First Listen: Simone Dinnerstein & Tift Merritt, 'Night'
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Those steeped in radio-station jargon know all about "dayparting" — knowing when to program what depending on the habits of listeners during any given part of the day.
Any program director faced with the new album by Tift Merritt and Simone Dinnerstein need only read the album's title to get an idea of when to schedule it. The songs on Night, out March 19, are of the introspective, after-dark variety, perhaps best heard alone by candlelight. They bear titles like "Night and Dreams" and "I Shall Weep at Night." There's a solemn intimacy to these songs, and how they're delivered, that speaks one-on-one.
But the real question is, which type of radio station would play the album? Merritt is a singer-songwriter who considers herself a folk musician. Dinnerstein is a classical pianist who built a career on J.S. Bach. Even in our put-it-on-shuffle, anything-goes-together era, this combination of alt-country and classical music is uncommon.
Still, the 14 songs on Night — an extension of concerts the two have performed together over the past couple years — commingle and play off each other. They unfold almost like a classical song cycle, even though they come from such disparate sources as Franz Schubert, Billie Holiday, Brad Mehldau, Patty Griffin and Merritt herself.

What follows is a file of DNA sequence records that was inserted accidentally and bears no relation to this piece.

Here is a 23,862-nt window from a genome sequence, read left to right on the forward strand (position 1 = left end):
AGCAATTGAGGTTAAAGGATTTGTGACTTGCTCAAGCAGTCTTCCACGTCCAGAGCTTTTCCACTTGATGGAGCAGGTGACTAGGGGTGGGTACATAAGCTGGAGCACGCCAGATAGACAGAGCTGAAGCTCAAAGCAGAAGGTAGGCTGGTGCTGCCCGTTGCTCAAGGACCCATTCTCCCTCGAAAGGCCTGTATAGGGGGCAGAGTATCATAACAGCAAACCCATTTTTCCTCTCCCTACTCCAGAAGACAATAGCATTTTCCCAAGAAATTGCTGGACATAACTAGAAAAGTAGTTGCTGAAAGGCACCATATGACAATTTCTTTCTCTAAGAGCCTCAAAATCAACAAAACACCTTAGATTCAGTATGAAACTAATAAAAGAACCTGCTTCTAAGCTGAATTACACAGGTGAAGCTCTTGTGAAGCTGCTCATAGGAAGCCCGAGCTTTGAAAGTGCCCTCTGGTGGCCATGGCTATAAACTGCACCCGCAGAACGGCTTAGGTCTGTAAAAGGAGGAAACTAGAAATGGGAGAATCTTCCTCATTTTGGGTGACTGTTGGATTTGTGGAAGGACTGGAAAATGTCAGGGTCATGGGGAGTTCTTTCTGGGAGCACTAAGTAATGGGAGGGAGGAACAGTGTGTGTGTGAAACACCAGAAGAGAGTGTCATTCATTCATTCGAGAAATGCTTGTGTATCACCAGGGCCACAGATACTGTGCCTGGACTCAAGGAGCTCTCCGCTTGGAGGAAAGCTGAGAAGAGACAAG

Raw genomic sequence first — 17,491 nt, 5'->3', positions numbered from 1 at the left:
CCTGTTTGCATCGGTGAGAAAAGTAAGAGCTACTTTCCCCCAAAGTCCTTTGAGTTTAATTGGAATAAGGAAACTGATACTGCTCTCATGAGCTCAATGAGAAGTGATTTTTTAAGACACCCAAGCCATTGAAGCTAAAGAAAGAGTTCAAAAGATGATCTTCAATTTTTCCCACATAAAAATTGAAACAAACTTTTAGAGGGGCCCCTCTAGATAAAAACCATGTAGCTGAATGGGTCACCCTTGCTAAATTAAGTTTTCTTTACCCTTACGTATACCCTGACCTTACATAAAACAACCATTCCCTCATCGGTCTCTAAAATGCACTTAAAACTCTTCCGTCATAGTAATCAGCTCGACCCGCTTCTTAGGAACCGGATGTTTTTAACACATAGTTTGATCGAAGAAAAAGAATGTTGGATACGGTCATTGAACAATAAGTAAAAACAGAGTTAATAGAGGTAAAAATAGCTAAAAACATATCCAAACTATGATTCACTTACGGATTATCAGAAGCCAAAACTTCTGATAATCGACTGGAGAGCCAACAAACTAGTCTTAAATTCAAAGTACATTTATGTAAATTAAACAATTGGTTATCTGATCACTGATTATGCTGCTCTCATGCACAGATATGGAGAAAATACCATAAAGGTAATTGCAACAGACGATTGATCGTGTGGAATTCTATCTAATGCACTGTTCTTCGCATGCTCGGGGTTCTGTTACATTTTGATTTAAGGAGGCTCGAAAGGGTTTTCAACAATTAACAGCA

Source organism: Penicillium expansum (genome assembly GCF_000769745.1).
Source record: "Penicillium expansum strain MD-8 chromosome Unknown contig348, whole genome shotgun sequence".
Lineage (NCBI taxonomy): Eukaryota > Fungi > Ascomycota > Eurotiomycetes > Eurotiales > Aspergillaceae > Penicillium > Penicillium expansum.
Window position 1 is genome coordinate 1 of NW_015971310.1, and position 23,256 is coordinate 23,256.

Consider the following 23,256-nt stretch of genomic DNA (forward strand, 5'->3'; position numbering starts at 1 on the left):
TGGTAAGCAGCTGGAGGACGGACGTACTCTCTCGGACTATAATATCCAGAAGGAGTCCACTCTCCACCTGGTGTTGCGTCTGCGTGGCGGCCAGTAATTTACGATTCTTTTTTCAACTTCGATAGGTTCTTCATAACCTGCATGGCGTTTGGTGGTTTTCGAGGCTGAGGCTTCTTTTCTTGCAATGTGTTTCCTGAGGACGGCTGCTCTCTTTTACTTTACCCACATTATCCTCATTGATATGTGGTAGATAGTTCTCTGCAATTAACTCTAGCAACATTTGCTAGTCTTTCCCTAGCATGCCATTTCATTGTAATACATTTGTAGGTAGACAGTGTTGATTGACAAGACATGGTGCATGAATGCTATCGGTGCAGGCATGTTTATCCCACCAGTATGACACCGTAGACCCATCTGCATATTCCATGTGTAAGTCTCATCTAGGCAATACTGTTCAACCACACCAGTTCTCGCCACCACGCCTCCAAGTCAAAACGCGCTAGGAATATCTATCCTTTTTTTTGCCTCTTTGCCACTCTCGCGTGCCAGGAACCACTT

Merritt probably had the most to lose here. She's brave to take on a jazz standard like Holiday's "Don't Explain" or a staple of the classical German art-song repertoire. Playing it smart, she doesn't transform herself into a jazz or opera singer. Her approach is honest and engaged, if a little surprising. It's not every day that you hear a harmonica waft through a freewheeling English translation of Schubert's "Nacht und Träume" (Night and Dreams), a sublime ode to the safety of dreamland.
Night opens with a dream for a better world in Merritt's "Only in Songs." She asks, achingly, if a place "where power is something you just give away" could only come true in the interior world of songwriting. Midway through the album, we find an ethereal Bach prelude, the traditional "Wayfaring Stranger" and an ambitious set of solo piano variations on Leonard Cohen's "Suzanne" by Daniel Felsenfeld.
At the very end, however, night dissolves into day. As its journey winds down, the album reaches upward to close with a cover of Johnny Nash's 1972 hit "I Can See Clearly Now." Perhaps Merritt and Dinnerstein are suggesting that the lure of the night — with all its intimacy and creativity — can be strong, but that we all need to wipe the sleep from our eyes eventually.